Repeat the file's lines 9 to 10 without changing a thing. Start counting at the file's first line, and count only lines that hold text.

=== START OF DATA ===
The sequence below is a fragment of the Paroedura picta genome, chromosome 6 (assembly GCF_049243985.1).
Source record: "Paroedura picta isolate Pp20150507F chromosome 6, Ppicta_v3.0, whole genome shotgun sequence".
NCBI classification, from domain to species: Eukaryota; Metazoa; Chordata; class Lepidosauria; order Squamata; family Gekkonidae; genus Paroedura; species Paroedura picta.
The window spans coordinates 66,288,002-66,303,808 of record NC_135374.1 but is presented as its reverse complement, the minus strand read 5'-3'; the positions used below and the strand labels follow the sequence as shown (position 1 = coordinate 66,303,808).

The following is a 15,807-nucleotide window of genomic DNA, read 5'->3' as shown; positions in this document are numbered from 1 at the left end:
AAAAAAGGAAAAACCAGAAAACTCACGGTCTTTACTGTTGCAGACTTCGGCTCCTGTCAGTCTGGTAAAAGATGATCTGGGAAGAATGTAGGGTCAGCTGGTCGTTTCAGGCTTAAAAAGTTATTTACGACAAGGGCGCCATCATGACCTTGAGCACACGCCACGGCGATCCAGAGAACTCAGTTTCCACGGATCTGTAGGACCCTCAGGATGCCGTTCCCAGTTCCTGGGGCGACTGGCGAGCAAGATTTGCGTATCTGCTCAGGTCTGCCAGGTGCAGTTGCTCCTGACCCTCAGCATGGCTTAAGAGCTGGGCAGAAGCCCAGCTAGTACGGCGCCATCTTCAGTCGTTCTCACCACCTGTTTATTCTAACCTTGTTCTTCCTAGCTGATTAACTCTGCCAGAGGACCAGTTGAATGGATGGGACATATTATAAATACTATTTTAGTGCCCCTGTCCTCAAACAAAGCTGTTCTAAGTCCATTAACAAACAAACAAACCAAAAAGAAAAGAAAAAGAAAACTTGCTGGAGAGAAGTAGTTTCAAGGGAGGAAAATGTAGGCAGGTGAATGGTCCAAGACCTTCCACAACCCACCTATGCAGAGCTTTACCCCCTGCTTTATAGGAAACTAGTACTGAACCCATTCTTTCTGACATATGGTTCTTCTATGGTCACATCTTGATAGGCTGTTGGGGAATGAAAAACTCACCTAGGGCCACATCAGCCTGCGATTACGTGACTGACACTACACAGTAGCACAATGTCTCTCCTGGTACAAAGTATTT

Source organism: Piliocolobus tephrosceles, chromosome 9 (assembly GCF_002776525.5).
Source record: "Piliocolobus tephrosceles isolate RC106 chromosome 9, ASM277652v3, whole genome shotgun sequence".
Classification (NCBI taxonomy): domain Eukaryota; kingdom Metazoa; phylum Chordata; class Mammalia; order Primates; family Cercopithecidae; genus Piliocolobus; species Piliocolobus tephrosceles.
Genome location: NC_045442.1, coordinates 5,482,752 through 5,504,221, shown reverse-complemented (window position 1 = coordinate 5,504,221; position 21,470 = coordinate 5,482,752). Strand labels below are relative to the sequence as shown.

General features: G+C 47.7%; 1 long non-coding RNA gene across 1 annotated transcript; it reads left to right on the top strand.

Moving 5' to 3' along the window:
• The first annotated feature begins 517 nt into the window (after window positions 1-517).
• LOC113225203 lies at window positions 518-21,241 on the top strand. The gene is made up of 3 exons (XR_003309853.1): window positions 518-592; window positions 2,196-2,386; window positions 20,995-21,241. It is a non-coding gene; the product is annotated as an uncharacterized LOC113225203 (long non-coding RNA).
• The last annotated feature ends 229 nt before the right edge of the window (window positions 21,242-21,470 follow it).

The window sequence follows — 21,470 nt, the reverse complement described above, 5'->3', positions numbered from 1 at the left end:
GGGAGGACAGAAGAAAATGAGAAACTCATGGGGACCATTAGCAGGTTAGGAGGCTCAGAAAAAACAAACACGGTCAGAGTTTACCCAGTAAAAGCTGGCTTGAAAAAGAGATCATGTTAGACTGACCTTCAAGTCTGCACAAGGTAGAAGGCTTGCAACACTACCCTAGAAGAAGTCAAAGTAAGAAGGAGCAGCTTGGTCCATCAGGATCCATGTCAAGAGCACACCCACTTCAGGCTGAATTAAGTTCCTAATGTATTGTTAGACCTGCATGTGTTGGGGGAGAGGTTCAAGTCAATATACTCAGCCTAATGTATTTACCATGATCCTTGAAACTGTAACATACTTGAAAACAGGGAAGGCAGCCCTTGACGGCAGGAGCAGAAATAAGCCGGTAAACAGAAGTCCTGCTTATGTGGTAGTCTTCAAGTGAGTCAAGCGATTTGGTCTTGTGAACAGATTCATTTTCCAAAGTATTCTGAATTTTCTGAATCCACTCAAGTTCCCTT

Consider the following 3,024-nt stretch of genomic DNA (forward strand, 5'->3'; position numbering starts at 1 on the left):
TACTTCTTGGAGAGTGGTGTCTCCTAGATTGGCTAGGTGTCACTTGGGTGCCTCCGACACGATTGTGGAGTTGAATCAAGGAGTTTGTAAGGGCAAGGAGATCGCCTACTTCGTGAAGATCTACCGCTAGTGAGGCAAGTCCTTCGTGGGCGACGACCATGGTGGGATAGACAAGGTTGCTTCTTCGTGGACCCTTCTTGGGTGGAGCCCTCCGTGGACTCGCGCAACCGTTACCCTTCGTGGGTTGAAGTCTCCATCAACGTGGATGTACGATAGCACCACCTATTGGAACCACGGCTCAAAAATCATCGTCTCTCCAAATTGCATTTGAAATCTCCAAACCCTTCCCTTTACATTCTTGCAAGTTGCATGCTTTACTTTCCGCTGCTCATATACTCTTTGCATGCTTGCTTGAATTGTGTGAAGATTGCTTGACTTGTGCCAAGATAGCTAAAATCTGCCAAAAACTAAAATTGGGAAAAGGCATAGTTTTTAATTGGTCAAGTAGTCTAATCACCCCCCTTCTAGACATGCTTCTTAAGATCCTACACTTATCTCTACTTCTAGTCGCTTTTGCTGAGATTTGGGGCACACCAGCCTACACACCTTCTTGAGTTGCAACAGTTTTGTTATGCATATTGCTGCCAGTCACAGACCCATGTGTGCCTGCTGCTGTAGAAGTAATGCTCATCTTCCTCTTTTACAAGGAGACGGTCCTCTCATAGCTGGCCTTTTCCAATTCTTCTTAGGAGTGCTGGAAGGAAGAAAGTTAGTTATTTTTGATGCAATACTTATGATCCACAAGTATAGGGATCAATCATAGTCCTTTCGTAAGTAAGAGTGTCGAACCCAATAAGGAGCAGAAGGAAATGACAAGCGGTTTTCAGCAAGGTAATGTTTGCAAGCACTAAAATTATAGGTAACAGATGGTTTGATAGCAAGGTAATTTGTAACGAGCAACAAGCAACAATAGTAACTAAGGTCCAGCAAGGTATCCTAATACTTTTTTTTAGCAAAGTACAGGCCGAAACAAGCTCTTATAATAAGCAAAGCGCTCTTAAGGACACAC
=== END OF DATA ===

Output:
Classification (NCBI taxonomy): domain Eukaryota; kingdom Metazoa; phylum Chordata; class Mammalia; order Primates; family Cercopithecidae; genus Piliocolobus; species Piliocolobus tephrosceles.
Genome location: NC_045442.1, coordinates 5,482,752 through 5,504,221, shown reverse-complemented (window position 1 = coordinate 5,504,221; position 21,470 = coordinate 5,482,752). Strand labels below are relative to the sequence as shown.